Musings on Mothering

As some of you may know, underneath my heart-of-stone, gin-swilling exterior, I have decidedly hippyish, earth-mother type tendencies. I hardly ever make Belle have a bath and I breastfed her until she was two and a half! I know, shocking isn’t it? An ongoing supply of free nutrition that helps protect against infection, obesity and can raise your IQ? Whatever will nature think up next.

"Musings on Motherhood"I’m currently reading ‘Musing on Motherhood – About Pregnancy, Birth and Breastfeeding: An Anthology of Art, Poetry and Prose’ – edited by Teika Bellamy – and it is absolutely fabulous. As it says on the tin, it’s a collection of writing and art from real mothers, talking about what it’s really like to be a mother – not just the practicalities of never being able to go to the toilet alone, but the emotions and feelings that swell up in you at the most unexpected of times and the amazing bond you form with your baby, even though they’re basically just a helpless ball of mess and screams.

Some of the poetry I had to sort of pretend to read, but that’s just because I’m a bit thick and don’t really understand poetry. Any mum though I’m sure could relate to this one by Marija Smits:

The Cold Cup of Tea

An already-cold cup of builder’s strength tea
Is sat by the sink, and saying to me:
‘I’m delicious, delightful, so drink me up do!’
But I’m knee-deep in nappies, and children, and poo;
So call me again when I’ve sorted this mess
And have time to relax, and unwind and de-stress…

*

Later, much later, when the kids are asleep,
In my nightie and slippers I quietly creep
To the kitchen, and there is that cold cup of tea,
Still delicious, still delightful, and still waiting for me…

….

What I love about Musings on Motherhood is that it gives you the opportunity to take a bit of time out from actually being a mother, and think about what it means – what is it that defines us as mothers, what are the shared experiences and emotions we all go through?

For me, it’s hard to pin down exactly what being a mother is all about. I became pregnant for the first time when I was 16, so hadn’t even really started to figure out what it meant to be a person, let alone a mother. My identity as a parent is so integral to who I am as an adult woman then, that I can’t even begin to separate out what it means. I have never been a grown-up and not been a mother, it is just who I am.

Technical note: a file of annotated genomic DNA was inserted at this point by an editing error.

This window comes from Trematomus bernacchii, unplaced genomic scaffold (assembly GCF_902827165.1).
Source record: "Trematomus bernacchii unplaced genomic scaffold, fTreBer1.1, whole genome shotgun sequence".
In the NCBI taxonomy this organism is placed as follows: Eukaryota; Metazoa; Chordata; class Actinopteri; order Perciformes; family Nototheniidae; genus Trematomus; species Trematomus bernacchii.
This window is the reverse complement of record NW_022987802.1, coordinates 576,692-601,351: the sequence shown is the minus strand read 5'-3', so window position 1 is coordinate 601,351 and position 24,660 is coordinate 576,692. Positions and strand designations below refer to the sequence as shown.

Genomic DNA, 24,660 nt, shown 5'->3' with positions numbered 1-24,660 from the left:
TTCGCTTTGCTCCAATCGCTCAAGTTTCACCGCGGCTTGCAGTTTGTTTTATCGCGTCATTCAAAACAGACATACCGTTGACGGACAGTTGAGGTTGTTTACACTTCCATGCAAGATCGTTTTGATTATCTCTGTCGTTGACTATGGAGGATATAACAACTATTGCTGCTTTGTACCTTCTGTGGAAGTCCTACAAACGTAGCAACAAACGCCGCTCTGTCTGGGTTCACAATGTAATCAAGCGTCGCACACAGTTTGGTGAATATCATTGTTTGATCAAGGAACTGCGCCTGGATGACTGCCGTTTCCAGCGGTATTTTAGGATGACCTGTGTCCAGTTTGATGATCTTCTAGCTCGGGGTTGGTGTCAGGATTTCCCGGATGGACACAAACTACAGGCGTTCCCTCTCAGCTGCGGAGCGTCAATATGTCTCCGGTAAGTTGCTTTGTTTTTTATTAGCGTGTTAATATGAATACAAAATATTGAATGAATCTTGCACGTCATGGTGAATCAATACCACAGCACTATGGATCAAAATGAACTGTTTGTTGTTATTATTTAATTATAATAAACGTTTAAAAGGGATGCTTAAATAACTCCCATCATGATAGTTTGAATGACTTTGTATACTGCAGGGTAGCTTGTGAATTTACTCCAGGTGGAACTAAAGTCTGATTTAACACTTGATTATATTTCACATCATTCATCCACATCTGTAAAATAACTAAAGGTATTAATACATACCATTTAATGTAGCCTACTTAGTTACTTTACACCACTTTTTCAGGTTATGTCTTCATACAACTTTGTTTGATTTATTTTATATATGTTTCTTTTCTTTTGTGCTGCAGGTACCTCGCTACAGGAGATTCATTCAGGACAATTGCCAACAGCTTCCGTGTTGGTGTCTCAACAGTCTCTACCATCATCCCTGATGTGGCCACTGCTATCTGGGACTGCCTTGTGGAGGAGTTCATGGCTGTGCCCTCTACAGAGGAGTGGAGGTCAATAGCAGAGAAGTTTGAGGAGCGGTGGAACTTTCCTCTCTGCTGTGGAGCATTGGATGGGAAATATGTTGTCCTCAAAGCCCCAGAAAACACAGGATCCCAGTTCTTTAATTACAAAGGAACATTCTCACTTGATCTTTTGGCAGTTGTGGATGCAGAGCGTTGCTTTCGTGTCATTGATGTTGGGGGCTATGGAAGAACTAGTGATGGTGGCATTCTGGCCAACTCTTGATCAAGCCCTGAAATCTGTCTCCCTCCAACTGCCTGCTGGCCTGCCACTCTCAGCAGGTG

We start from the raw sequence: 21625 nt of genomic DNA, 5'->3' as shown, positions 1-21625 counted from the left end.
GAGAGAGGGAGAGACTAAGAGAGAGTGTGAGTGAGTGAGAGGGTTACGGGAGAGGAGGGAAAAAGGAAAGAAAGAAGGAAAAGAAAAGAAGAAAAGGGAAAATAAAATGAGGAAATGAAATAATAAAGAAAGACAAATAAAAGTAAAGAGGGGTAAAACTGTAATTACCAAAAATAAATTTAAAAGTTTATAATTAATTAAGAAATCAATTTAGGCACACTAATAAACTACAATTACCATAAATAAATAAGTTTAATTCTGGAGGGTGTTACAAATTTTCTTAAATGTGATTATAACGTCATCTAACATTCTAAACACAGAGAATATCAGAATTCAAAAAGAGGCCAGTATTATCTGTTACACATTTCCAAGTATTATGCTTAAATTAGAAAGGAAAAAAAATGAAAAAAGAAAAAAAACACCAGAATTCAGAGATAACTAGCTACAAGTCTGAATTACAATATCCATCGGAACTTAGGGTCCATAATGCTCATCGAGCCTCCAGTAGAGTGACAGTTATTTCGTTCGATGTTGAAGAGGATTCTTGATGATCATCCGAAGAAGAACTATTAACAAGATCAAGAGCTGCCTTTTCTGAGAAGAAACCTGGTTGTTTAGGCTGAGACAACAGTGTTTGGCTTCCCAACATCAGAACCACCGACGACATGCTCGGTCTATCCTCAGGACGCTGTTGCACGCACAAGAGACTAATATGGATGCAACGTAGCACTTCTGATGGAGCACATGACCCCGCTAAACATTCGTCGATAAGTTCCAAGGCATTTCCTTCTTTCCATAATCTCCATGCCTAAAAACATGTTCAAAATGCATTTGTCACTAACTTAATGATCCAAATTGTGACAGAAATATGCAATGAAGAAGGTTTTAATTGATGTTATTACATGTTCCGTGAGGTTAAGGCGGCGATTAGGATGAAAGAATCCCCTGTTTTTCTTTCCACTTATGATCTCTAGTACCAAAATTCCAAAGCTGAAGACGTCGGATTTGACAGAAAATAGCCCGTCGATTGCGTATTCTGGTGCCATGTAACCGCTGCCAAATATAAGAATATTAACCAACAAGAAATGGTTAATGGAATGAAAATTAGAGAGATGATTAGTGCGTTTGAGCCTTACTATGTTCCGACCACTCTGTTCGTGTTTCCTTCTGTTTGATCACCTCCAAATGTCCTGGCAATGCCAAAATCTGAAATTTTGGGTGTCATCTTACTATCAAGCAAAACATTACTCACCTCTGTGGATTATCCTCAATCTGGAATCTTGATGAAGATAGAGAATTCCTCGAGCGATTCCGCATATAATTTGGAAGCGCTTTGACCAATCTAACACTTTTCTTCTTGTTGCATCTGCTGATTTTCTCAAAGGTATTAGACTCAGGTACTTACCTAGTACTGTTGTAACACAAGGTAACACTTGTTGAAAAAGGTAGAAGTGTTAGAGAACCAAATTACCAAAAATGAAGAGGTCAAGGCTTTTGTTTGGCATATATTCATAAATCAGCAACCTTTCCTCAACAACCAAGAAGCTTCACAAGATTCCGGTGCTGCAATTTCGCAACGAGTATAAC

What does being a mother mean to you?

m4s0n501

11 comments on “Musings on Mothering

  1. Di says:

    Being a Mummy means everything to me.
    I now have three children (nicely spaced between 10 1/2 years and 18 months), am 46, and feel as if I am just getting into my stride!
    Why didn’t I get started sooner and have ten?!!

  2. fun, laughter, love, pride, trauma, anger, and memories both good and bad

  3. Gemma says:

    I’m 21 and have two under two, being a mummy is a massive part of who I am, I don’t remember who I was without them but I love who they have made me, it’s hard work as not a lot of people my age are in the same situation but I chose it and its the best thing that ever happened to me.

    • admin says:

      Good for you Gemma! I’m sure most mums would recognise that feeling of not remembering who you were before your children were born!

  4. […] (hurrah!) and two online recognitions of my poetry; one from Baby Wisdom, and one from the blogger Slummy single mummy (as part of her brilliant review of Musings on […]

  5. Teika says:

    Many thanks for taking the time to read the book. Love the review!

    What does motherhood mean to me? Gosh… so much. Dirty nappies, cold cups of tea, boundless love and lots of cuddles. Also, lots of breastfeeding, much inspiration from the craziness of everyday family life, and plenty of picking up of dirty socks!

  6. Guilty Mum says:

    I am emotional today so please forgive me. I love this review and I will be buying this book. It is just what I need to reconnect with all that I love about motherhood and to put aside the huge work stress and guilt I feel as I start maternity leave in 6 weeks.

    Becoming a mother has made me become the person I have always wanted to be. I am calmer, more loving more understanding and above all balanced than ever before. A make less bad decisions and I am overwhelmed with gratitude for all that I have been blessed with by nature. I am so happy to be a mother! x

  7. Lovely post – and fascinating comments too! Motherhood has been an extraordinary journey for me – and I think it’s a journey for all women to find other parts of themselves they didn’t know existed! As a once non-maternal, never-held-a-baby, busy, horse-loving girl I went to a fiercely devoted, children championing, home educating parent in a way that even surprised me! Now my two beauties are grown and flown to Uni and beyond and, as we have such a deep and delicious bond, I know that once a mother always a mother – even if not doing mothering things any more. The ironic thing is that after writing about education, I’m now writing about that very essence that makes mums mums! And champions they are too! Nice to connect. x

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